It's fairly easy to code reading a switch in most languages. Refer to the following circuit as we go through the code:

Though this tutorial has examples of using a switch on an analog pin, all the examples in the tutorial can use either analog or digital pins.

Microsoft MakeCode

MakeCode has reading switches basically baked in. You can read the pins that are available as inputs.

Below is a loop that will read the switch on A1 on a Circuit Playground Express. This works with any MakeCode compatible board on any pin that can act like a digital input pin (which includes analog pins for modern microcontrollers) which has pullup resistors.

The rainbow effect will be on the NeoPixels on a Circuit Playground Express if activated, otherwise the lights will be off.

Setting pull up resistors

on start is the code that sets up our board when everything starts. The set pull pin A1 to up is the magic we hinted at earlier. Many modern microcontrollers have the ability to set a resistor pull up (to Vcc) or pull down (to ground) built in. The set pull pin A1 to up statement (in the red PINS group of blocks) enables an internal resistor between the pin (A1 for my circuit) and Vcc. No external resistor was needed here which saves us on parts and wiring!

Checking Switch Connection

The forever loop reads the pin A1 digitally. A1 will always be high due to the pull up unless the switch is activated when it will read low. For the if statement, we need to put a not statement in front of the read to activate the statement on a digital low (when the switch grounds the pin). If the program reads false (which is low), then not false is true and the program shows an animation on the boards LEDs. Your code can have your board do any action you want.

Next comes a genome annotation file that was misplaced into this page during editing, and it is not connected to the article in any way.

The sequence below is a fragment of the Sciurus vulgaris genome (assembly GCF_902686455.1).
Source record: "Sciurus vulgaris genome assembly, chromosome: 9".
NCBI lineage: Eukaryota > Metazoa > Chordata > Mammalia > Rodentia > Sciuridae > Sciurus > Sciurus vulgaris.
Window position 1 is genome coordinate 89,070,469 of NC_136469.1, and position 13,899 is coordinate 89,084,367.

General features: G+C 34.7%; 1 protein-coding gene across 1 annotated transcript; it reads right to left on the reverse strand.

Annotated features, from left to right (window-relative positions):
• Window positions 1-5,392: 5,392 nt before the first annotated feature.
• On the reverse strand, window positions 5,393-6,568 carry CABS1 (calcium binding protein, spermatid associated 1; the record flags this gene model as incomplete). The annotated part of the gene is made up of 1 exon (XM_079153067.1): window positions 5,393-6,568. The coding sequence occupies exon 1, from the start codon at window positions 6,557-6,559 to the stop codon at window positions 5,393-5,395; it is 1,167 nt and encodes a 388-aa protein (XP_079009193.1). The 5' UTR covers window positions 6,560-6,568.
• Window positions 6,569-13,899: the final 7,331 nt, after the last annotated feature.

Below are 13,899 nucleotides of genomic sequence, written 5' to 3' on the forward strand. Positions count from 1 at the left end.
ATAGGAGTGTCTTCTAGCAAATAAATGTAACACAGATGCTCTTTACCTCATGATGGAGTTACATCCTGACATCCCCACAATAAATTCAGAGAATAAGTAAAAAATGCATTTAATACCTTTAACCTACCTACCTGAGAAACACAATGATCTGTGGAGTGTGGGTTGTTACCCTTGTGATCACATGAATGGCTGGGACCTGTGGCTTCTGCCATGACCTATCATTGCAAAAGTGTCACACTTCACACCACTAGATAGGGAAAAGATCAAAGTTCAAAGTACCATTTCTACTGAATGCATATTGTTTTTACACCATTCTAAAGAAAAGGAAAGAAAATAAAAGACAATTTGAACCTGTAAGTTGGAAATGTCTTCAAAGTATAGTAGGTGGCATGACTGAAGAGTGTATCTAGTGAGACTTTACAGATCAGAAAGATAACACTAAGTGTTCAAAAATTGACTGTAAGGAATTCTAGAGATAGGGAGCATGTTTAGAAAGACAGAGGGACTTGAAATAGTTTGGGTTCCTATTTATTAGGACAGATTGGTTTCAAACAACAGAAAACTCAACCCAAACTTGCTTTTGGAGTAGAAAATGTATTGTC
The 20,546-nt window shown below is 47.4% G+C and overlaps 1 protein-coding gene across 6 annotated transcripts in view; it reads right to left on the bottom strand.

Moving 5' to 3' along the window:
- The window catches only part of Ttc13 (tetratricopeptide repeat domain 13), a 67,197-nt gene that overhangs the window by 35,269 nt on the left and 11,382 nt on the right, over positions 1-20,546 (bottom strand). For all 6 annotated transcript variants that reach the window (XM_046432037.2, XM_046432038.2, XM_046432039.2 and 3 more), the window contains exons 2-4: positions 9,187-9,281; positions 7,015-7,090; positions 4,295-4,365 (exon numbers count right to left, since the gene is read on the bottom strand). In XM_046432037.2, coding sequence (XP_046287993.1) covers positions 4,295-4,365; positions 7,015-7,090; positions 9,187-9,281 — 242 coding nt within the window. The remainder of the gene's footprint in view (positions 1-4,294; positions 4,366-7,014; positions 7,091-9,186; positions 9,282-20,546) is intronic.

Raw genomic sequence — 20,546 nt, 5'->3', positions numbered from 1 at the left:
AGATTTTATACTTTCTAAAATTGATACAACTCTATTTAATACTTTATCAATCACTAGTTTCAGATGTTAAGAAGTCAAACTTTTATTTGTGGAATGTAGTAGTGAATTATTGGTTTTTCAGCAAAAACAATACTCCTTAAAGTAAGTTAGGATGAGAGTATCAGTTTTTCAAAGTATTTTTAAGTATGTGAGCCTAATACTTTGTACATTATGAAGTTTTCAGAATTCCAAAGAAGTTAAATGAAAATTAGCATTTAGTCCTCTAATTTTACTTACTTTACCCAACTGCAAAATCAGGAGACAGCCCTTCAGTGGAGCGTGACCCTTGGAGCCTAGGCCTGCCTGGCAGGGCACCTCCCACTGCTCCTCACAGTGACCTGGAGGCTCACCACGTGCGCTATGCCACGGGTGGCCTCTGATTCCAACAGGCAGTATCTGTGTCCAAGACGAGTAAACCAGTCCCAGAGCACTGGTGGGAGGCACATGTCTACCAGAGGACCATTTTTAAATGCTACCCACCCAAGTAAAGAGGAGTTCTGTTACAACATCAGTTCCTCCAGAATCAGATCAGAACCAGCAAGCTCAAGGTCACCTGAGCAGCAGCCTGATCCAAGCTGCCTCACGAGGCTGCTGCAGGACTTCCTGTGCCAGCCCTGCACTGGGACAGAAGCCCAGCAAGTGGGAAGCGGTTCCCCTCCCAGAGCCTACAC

With Pull-Up resistors, you'll always have to check if the pin is connected to ground (LOW, off or False) to determine when the switch has been pressed - which is backwards from what we normally think! Watch out for this switcheroo.


from digitalio import DigitalInOut, Direction, Pull
import board

# button
button_1 = DigitalInOut(board.A1)
button_1.direction = Direction.INPUT
button_1.pull = Pull.UP

while True:
    if not button_1.value:
        print("Button activated")

CircuitPython has a library that defines the pins on CircuitPython compatible boards called boards. When you import board you can use the defined objects. Analog pins are board.A0, board.A1, etc. and digital pins board.D4, board.D5, etc.

The digitalio library allows the definition of pins for INPUT or OUTPUT and to have a Pull.UP, Pull.DOWN if you want it.

As the button is pulled up, it will return HIGH when not pushed. You want to look for a LOW which indicates the button is activated to do something, here printing to the console.

See the CircuitPython Basics Tutorial for more on using switches.


You'll see a good number of Arduino examples on the web. You might be a bit confused there appear to be different ways to code a read. Here is the simple method corresponding to the examples above.

void setup() {
  pinMode(A1, INPUT_PULLUP);  // set our pin to an input with a pullup resistor

void loop() {
  // read the state of the pushbutton value - if not activated low then loop
  if( ! digitalRead(A1) ) {
     // do something like blink pin 13 LED, or whatever

Noisy Switching: Bounce and Debounce

The simple examples above may be all you need - to turn a light on or some other long-lived action. Go for it!

But if you are relying on a switch activation for something timed very fast (less than 10 milliseconds), you may find that the mechanical switch may make contact on and off for a few microseconds before settling down to the state you want. This is called switch bounce, see the next page for more.

This guide was first published on Aug 15, 2018. It was last updated on Aug 15, 2018.

This page (Code Your Micro) was last updated on Jun 29, 2018.

Text editor powered by tinymce.